Thursday, November 10, 1977THE CRAZIES. Co-written by Paul McCollough. Music by Bruce Roberts. Co-written, directed and edited by George A. Romero. Running time: 103 minutes. Restricted entertainment with the B.C. Classifier's warning: very violent throughout.
GEORGE ROMERO USED TO BE in advertising. Before he turned his hand to features (to produce the 1968 horror classic, Night of the Living Dead), the Philadelphia director made TV commercials.
After years of "moving the merch," Romero was something of an expert on the subject of trust. And something of a skeptic.
Taken to nightmare lengths, his skepticism blossomed into the plotline of The Crazies.
Who do you trust? The mayor of Evans City trusted the army's Major Ryder (Harry Spillman).
Told that the plane that crashed in the hills above his rural Pennsylvania town contained materials that might contaminate the community's water supply, he agrees to ''co-operate with the authorities."
Major Ryder trusted his superiors. Told that TRIXIE, the toxic substance endangering Evans City, is an experimental vaccine, he moves in with his troops to quarantine the area and set up a decontamination centre.
Two local children trust their father (Regis Survinski). As the film opens, they are the first to learn the terrible truth about TRIXIE.
Not a vaccine, but a germ-warfare weapon, it has the effect of driving its victims insane. The horrified children can only watch as their infected father, having murdered their mother, sets fire to their home.
In The Crazies, there is no one left to trust. Even as Major Ryder is turning over his command to a tough combat colonel, Chris Peckem (Lloyd Hollar), Washington is constructing scenarios for a cover-up.
If the troops fail in their containment mission, a pre-arranged nuclear "accident" will cauterize the countryside.
On the ground, a small war has broken out. Government biologist Alex Watts (Richard France) is appalled by what he sees.
"It just amazes me how shoddy this operation is."
"Nothing amazes me in this goddamn army any more," snaps back the frazzled colonel. "Nothing."
Romero, though working on a shoestring budget, has put together one hell of a thriller. Fast paced and logically structured, it has a chilling credibility that carries us into its own vortex of terror.
Romero invites us to share the experience with three Evans City citizens: volunteer firemen Clank (Harold Wayne Jones) and David (Will McMillan), and David's pregnant girlfriend, Judy (Lane Carroll).
Their desperate efforts to avoid the protectively-garbed soldiers and their own diseased neighbours offer an effective counterpoint to the rattling of the official machinery.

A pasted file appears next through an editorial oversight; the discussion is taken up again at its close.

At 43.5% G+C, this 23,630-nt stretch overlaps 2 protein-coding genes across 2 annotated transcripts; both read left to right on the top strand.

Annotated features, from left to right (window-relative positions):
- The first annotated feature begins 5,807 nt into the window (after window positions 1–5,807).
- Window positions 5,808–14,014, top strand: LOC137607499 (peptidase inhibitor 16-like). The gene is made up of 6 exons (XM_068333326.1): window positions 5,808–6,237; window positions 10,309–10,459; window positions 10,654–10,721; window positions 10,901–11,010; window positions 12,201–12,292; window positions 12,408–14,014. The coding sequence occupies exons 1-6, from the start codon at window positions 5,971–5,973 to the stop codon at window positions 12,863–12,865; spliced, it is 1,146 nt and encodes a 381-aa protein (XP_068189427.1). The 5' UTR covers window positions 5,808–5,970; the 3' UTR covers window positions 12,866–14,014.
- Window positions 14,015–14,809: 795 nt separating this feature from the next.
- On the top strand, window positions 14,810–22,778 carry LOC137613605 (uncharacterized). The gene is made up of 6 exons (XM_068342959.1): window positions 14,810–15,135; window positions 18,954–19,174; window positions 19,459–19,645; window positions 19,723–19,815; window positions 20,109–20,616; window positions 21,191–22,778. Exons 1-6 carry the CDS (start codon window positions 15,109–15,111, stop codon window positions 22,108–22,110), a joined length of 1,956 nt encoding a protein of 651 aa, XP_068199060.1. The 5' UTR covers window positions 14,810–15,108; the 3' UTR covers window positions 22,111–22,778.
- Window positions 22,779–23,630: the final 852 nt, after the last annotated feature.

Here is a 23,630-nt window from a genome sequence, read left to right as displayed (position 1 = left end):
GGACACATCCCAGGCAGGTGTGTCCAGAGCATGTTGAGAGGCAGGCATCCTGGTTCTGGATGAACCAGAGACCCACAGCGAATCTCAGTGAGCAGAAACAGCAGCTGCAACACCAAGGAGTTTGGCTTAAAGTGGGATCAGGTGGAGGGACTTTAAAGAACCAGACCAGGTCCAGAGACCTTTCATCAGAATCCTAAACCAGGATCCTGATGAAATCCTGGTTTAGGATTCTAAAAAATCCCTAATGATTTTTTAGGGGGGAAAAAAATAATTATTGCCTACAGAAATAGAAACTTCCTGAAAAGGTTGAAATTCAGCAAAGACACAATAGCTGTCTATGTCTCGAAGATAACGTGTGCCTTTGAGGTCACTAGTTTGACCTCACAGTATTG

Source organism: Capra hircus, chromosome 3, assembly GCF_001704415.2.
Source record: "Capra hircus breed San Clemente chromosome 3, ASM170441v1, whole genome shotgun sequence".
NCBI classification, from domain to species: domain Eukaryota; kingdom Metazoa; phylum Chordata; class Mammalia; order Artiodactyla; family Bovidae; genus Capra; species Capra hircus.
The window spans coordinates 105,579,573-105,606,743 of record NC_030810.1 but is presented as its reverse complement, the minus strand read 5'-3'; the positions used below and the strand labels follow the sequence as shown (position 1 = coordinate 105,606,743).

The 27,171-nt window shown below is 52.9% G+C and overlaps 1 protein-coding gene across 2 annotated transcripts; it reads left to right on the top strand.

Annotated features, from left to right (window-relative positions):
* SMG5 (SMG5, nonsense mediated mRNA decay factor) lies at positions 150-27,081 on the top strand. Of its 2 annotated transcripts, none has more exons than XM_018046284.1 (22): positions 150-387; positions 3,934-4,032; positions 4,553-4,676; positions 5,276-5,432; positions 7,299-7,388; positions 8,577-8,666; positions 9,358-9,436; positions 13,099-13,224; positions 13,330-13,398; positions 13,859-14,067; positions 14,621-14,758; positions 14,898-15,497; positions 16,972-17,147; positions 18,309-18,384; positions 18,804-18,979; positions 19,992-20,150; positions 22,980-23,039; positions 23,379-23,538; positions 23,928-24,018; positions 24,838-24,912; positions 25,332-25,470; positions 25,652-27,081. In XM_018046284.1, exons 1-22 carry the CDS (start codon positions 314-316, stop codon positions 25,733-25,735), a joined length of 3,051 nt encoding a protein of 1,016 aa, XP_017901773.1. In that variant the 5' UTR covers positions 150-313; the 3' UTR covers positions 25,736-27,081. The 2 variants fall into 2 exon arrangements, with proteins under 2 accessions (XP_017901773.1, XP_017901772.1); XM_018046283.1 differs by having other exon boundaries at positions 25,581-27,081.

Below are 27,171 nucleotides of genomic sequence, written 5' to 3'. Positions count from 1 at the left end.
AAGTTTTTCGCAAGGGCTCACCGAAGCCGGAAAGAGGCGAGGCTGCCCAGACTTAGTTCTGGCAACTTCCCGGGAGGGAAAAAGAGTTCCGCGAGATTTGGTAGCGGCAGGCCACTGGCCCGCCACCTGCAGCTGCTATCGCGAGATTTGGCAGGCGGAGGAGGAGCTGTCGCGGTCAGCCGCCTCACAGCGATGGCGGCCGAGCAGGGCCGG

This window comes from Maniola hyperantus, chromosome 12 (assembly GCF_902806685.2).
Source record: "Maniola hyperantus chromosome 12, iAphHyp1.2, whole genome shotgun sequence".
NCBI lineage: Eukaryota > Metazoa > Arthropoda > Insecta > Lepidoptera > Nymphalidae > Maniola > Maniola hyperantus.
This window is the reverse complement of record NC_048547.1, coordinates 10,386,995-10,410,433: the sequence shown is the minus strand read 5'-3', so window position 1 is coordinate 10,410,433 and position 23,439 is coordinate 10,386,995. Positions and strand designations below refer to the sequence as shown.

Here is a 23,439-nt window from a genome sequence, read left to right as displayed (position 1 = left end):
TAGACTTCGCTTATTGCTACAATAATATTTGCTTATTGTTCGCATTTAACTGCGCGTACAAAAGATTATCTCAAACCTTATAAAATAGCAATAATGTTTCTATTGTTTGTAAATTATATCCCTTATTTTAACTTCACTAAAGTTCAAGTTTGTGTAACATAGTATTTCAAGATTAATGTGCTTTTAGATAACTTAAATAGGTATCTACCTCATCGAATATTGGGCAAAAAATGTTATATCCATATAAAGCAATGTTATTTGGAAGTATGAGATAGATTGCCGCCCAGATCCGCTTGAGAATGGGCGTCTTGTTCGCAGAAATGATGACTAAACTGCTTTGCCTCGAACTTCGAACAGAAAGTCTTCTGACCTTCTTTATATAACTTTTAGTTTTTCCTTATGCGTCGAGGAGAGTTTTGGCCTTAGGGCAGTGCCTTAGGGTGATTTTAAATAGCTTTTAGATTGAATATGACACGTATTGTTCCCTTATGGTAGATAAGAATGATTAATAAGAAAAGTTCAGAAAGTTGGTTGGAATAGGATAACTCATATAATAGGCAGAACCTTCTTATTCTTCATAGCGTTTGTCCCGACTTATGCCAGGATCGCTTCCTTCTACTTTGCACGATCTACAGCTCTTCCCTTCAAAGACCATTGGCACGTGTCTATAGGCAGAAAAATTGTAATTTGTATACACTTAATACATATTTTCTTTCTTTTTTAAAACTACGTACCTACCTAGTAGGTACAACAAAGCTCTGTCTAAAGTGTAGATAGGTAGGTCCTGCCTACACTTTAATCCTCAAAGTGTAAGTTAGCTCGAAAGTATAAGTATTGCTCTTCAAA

The reactions of these characters, combined with a mass of carefully observed, often cynically ironic details, make The Crazies a high voltage shocker. Raw and vital, it is a nightmare to remember.
The above is a restored version of a Province review by Michael Walsh originally published in 1977. For additional information on this archived material, please visit my FAQ.
Afterword: While George Romero didn't invent the zombie movie — that distinction goes to Victor Halperin, director of 1932's White Zombie — he certainly shaped its modern form. His independently-financed Night of the Living Dead (1968), co-written by John Russo, struck a chord with boom-generation filmgoers. They probably identified with its helpless heroes, under attack from a shambling, homicidal horde of newly revived corpses. A surprise hit, it called out for sequels. When the two writers failed to agree on how to continue their story, they parted company. Russo retained the right to make movies with the phase Living Dead in the title and, together with screenwriter Dan O'Bannon, went on to make The Return of the Living Dead (1985). Between them, Russo and O'Bannon made another six titles in the series. Romero kept the simpler title word Dead, adding a 1990 remake and two further sequels to his series. Romero's vision has, of course, been embraced by many others. In the process they've made zombie cinema the single largest horror genre of the 21st century, pulling ahead of vampire movies, the previous audience favourite. The one element of the new lore that Romero cannot take credit for is the modern zombie's insatiable craving for brains. That, apparently, was cooked up by writer-director Dan O'Bannon for 1985's The Return of the Living Dead, and turned into a catchphrase for a new generation of filmgoers by The Simpsons in a 1992 Treehouse of Horror episode, Dial Z for Zombies.